If anyone noticed my absence for the past week, I took a break in an undisclosed (but warm) location. And, if I don’t run into you before Sunday, Happy Mother’s Day.
Haven’t had time to start anything ambitious, but I’ll just pass along Paul Krugman’s column of today, in which he discusses the 25 highest paid hedge-fund manager of last year, who earned a combined total of $21 billion, or, as Krugman notes, more than twice as much as the combined income of all the kindergarten teachers in America.
Highlighting the fortunes of these billionaires isn’t — as righty critics like to assume — about class envy, Krugman argues. In fact, it’s about looking square in the face of the myth that righty critics prefer, “that the big rewards in modern America go to innovators and entrepreneurs, people who build businesses” that create jobs and upward mobility for the common people. These almost-a-billion-a-year guys (and yes, he notes, they’re all guys) aren’t big employers nor even big investors — these are the guys that manage the investments for the already-rich families so that the total wealth of the society can continue to be concentrated among the already wealthy, the hedge-fund managers themselves and their wealthy clients.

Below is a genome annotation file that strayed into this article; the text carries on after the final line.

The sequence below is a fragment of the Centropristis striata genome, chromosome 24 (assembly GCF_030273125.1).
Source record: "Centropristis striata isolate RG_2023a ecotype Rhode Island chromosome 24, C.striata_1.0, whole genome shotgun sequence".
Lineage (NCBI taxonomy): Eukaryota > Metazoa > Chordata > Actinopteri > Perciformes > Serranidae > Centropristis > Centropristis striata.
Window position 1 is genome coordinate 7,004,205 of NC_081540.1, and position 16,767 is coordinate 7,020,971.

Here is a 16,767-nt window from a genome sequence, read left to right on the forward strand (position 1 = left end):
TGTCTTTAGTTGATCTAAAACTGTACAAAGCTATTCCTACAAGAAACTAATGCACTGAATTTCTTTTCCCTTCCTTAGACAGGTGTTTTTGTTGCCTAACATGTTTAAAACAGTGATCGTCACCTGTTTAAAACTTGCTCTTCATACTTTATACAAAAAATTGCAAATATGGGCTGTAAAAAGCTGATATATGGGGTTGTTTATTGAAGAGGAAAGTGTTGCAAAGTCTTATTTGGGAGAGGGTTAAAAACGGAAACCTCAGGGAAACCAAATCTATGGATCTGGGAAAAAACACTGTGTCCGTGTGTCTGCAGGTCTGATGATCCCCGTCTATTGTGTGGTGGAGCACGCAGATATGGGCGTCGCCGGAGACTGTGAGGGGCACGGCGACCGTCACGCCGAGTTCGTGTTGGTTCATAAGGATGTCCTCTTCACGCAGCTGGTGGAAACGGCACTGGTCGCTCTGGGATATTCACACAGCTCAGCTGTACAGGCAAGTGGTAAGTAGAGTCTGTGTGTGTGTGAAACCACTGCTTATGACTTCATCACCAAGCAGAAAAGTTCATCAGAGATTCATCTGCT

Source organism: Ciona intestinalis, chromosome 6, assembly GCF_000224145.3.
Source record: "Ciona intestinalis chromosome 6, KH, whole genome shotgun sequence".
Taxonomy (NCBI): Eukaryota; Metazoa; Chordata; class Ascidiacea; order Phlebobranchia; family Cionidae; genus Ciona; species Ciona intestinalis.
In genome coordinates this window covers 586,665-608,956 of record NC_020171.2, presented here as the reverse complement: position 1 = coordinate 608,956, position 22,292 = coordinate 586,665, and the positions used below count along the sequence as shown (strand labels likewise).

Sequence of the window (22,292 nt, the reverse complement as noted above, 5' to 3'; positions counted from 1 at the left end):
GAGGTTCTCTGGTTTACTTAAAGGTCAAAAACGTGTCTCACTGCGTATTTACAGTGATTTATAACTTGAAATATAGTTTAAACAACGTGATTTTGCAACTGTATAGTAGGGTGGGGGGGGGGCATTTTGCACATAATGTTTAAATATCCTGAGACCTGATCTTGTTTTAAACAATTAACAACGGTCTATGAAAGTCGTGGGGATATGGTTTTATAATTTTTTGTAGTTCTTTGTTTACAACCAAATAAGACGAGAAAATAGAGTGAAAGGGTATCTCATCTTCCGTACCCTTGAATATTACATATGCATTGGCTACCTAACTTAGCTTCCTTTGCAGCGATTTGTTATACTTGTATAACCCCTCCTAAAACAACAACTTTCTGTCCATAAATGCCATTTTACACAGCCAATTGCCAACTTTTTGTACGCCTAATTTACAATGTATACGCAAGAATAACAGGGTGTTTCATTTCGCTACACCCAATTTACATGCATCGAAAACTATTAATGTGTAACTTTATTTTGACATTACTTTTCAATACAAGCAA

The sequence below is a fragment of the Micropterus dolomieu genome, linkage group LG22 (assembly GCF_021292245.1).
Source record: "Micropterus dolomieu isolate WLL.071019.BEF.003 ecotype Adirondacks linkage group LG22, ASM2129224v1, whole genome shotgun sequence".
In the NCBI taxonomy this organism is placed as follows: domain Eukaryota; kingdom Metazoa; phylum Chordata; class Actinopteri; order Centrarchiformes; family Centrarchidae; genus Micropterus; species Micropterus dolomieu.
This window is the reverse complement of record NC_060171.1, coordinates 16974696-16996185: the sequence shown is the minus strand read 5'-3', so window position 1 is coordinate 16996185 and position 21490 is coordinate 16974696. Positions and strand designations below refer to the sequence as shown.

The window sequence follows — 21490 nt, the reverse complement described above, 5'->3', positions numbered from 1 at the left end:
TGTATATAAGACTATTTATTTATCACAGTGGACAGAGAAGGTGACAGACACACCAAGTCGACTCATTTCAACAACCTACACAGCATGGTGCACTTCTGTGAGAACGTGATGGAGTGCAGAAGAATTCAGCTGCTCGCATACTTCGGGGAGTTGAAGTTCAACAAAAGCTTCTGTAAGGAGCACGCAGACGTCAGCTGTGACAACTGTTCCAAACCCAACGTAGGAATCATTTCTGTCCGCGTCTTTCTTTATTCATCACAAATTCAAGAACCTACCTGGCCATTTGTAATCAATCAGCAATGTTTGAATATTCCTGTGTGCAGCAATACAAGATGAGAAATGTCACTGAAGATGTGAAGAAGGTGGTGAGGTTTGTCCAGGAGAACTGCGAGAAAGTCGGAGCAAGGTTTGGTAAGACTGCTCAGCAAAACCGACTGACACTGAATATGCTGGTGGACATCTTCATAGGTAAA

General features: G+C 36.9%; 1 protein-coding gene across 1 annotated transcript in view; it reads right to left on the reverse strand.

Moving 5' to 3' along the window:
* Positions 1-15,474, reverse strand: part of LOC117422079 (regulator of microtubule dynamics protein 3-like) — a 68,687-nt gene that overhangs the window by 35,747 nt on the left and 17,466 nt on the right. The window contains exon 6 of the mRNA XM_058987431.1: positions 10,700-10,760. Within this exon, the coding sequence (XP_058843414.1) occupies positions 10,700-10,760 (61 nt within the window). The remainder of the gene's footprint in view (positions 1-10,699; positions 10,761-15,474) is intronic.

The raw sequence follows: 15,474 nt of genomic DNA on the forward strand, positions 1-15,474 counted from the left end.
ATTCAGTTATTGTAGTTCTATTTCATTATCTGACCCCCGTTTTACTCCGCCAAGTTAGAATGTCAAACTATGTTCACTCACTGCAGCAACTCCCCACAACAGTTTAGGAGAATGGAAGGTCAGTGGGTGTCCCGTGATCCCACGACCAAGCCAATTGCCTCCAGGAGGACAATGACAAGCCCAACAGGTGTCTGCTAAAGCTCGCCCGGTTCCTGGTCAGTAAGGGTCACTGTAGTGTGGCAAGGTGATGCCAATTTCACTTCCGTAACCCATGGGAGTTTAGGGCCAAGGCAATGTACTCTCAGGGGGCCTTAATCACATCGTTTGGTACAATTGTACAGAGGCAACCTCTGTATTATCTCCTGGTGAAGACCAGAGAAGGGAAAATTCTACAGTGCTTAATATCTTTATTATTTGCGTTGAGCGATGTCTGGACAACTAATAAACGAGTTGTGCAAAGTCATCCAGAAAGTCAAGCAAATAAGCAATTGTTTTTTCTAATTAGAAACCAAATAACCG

Krugman doesn’t mention this today, but I will. The United States has long since stopped being a leader among the nations of the world in socioeconomic mobility — that is, the likelihood that a young American of modest means will make it into affluence through hard work, initiative, entrepreneurship, all that stuff. We are turning more and more into a society in which the best way to end up rich is to be born that way.
“But why does all of this matter?” Krugman asks himself; and answers: “Basically, it’s about taxes.”
America has a long tradition of imposing high taxes on big incomes and large fortunes, designed to limit the concentration of economic power as well as raising revenue. These days, however, suggestions that we revive that tradition face angry claims that taxing the rich is destructive and immoral — destructive because it discourages job creators from doing their thing, immoral because people have a right to keep what they earn.
But such claims rest crucially on myths about who the rich really are and how they make their money. Next time you hear someone declaiming about how cruel it is to persecute the rich, think about the hedge fund guys, and ask yourself if it would really be a terrible thing if they paid more in taxes.
Have a good weekend.